While Microsoft slugs-it-out in the CES arena, Google won temporary relief in its cloud-war against Microsoft as it restricted the U.S. Interior department from handing a $59 million contract to Microsoft.

Bloomberg reported that federal judge Susan Braden in Washington restrained the federal department from handing the email and collaboration services contract to Microsoft which would have awarded it 88,000 employee email accounts.

Google had filed a lawsuit against the Interior Department in October 2010, claiming that it was unduly restricted from applying for the contract, as the tender issued by the department carried a clause that required the offering to be part of Microsoft Business Productivity Suite.

The judge stated: Without a preliminary injunction, the award will put into motion the final migration of Interior's e-mail system, achieve 'organizational lock-in' for Microsoft, and cost Google the opportunity to compete.

Microsoft and Google are locked in a tussle to acquire cloud-based deals at federal, state and local government levels.

Recently, the White House Office of Management and Budget (OMB) adopted a cloud-first policy as part of its IT strategy for government agencies. In order to reduce the budget deficit, the government agencies are due to incorporate spending cuts and restructuring entire operations. The target of its default 'cloud first' policy is to reduce data center size by 40 percent which would result in consolidation of 2,000 government data centers resulting in cost savings and increased efficiency.

However, the government strategy to migrate to the cloud has pitched the two IT behemoths against each other to get a pie in the cloud. Here is a list of major federal, municipal and state cloud contracts won by Google and Microsoft in 2010:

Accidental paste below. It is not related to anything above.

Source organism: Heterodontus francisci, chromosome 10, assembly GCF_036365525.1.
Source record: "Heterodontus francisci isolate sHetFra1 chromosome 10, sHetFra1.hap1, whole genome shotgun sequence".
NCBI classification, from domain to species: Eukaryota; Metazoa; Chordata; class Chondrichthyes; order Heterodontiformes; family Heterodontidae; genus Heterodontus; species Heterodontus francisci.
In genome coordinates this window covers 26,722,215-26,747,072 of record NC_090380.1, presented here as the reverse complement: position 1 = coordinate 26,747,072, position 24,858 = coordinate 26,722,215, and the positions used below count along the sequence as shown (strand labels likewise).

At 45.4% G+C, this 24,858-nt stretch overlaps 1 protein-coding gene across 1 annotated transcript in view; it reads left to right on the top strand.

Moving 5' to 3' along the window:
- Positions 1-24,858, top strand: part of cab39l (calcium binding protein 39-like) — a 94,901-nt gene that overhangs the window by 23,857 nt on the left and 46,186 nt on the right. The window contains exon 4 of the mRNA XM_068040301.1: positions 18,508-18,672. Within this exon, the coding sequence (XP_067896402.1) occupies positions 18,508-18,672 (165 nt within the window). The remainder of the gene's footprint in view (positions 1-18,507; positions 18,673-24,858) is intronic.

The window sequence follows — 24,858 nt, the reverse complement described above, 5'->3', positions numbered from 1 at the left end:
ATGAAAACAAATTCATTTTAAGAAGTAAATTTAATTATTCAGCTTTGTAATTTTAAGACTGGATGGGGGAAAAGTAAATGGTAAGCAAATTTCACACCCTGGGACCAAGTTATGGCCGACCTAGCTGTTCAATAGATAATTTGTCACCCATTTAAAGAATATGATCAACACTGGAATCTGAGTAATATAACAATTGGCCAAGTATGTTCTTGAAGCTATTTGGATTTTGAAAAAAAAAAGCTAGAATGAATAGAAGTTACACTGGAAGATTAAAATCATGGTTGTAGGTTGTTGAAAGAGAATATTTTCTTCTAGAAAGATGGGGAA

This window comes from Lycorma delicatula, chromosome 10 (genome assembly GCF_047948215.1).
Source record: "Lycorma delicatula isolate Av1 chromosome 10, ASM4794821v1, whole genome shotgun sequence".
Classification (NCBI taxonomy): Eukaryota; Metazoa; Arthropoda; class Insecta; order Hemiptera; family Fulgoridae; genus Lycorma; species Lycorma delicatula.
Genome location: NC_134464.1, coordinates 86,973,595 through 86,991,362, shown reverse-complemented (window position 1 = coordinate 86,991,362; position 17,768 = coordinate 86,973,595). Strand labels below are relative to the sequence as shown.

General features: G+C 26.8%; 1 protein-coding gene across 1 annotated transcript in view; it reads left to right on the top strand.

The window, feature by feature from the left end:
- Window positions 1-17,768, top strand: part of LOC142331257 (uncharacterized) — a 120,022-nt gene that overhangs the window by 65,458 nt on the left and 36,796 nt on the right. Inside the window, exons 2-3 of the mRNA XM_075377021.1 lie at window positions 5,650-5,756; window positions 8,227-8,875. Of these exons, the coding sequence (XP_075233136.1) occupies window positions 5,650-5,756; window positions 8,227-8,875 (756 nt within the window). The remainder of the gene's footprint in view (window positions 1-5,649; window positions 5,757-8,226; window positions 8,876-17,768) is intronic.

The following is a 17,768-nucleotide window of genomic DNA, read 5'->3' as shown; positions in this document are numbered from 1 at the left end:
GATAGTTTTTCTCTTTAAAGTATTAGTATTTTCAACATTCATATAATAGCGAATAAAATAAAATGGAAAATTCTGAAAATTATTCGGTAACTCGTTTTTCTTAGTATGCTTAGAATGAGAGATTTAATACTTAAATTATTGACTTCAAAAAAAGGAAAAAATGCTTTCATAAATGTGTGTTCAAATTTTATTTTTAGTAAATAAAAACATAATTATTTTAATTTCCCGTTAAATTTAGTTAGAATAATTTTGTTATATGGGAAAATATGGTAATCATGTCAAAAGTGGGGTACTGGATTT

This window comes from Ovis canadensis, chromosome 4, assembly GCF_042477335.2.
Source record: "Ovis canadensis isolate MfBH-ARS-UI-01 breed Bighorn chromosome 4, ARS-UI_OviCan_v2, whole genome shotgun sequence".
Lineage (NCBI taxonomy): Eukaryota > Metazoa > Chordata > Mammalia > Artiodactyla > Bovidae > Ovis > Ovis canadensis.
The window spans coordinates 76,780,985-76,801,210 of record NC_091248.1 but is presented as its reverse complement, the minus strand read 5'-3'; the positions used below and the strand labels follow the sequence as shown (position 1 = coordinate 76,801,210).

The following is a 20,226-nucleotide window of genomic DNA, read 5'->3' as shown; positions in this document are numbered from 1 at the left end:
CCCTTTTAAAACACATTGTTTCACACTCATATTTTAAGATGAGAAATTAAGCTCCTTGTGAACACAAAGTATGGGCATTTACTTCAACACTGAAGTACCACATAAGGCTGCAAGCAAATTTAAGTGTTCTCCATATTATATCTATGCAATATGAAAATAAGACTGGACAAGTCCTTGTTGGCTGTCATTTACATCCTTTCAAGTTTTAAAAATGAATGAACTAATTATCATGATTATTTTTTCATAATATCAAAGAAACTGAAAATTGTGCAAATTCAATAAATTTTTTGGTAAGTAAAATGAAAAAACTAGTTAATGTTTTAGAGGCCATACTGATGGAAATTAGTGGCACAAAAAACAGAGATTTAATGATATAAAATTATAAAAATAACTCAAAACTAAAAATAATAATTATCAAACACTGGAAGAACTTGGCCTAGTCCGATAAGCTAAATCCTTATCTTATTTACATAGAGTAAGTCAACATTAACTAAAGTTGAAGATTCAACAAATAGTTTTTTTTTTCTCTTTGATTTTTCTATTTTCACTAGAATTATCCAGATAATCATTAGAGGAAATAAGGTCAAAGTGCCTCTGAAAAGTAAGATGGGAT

Microsoft:

-- US state of Minnesota became the first state to move a large collaboration and communication suite in a private cloud environment. It switched its Exchange email servers to Microsoft's Business Productivity Online Suite (BPOS). The state of Minnesota moved 30,000 government email users to the cloud. It is a five-year contract valid until 2015.

-- New York Mayor Michael Bloomberg and Microsoft CEO Steve Ballmer announced an agreement in October which would enable 100,000 city employees to move to Microsoft cloud-based applications. The agreement is for five years and will ensue $50 million in savings for New York City.

-- Microsoft and State of California agreed on a $50 million three-year contract, under which Microsoft and CSC will assist the state to migrate its official email - 80 of the emails were hosted on Microsoft Exchange Servers - to Microsoft Business Productivity Online Suite (BPOS). The migration will lead to elimination of 130 email systems.

-- Microsoft won a deal with the Department of Agriculture (USDA) under which it will move 120,000 of its employees to messaging, conferencing and document sharing over the cloud. The deal is worth $27 million and is for a period of three years and will result in savings of $6 million per year for USDA.

Google:

-- Google entered into an agreement with City of Los Angeles under which more than 34,000 city employees will move to Google Apps. LA has more than 40 departments and the city officials expect $5 million in savings over a 5-year contract.

-- The Colorado Statewide Internet Portal Authority (SIPA) selected Tempus Nova, a Google Enterprise solution provider, for a state-wide cloud-computing project. The agreement gives Google access to some 300,000 accounts.

-- Multnomah County, Oregon and Google agreed in October to move about 3,500 county employees to Google Apps resulting in savings of $100,000 each year. The move involved migrating accounts from Microsoft Office.

-- Wyoming State signed a deal with Google to migrate 10,000 employees from its state agencies to Google Apps. The move is due to save the state $1 million annually.

-- In December, the General Services Administration (GSA) awarded Google a $6.7-million five-year contract to deploy Google Apps for its 17,000 employees.